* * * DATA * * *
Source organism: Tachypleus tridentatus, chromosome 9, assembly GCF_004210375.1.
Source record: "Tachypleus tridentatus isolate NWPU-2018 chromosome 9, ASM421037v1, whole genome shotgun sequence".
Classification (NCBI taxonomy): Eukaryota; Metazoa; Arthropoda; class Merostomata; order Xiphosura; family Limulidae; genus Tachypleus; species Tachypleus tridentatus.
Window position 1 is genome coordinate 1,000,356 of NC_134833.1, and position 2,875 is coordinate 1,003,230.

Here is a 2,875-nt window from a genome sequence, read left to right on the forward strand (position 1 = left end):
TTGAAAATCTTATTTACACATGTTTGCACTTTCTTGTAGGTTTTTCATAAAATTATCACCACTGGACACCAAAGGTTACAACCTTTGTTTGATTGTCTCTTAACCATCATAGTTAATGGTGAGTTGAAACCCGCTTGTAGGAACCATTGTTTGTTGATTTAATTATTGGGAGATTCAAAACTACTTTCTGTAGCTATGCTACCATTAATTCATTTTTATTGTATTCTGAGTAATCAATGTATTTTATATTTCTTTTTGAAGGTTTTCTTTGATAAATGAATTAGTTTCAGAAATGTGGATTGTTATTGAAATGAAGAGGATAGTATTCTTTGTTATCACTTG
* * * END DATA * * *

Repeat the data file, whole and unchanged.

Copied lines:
Source organism: Tachypleus tridentatus, chromosome 9, assembly GCF_004210375.1.
Source record: "Tachypleus tridentatus isolate NWPU-2018 chromosome 9, ASM421037v1, whole genome shotgun sequence".
Classification (NCBI taxonomy): Eukaryota; Metazoa; Arthropoda; class Merostomata; order Xiphosura; family Limulidae; genus Tachypleus; species Tachypleus tridentatus.
Window position 1 is genome coordinate 1,000,356 of NC_134833.1, and position 2,875 is coordinate 1,003,230.

Here is a 2,875-nt window from a genome sequence, read left to right on the forward strand (position 1 = left end):
TTGAAAATCTTATTTACACATGTTTGCACTTTCTTGTAGGTTTTTCATAAAATTATCACCACTGGACACCAAAGGTTACAACCTTTGTTTGATTGTCTCTTAACCATCATAGTTAATGGTGAGTTGAAACCCGCTTGTAGGAACCATTGTTTGTTGATTTAATTATTGGGAGATTCAAAACTACTTTCTGTAGCTATGCTACCATTAATTCATTTTTATTGTATTCTGAGTAATCAATGTATTTTATATTTCTTTTTGAAGGTTTTCTTTGATAAATGAATTAGTTTCAGAAATGTGGATTGTTATTGAAATGAAGAGGATAGTATTCTTTGTTATCACTTG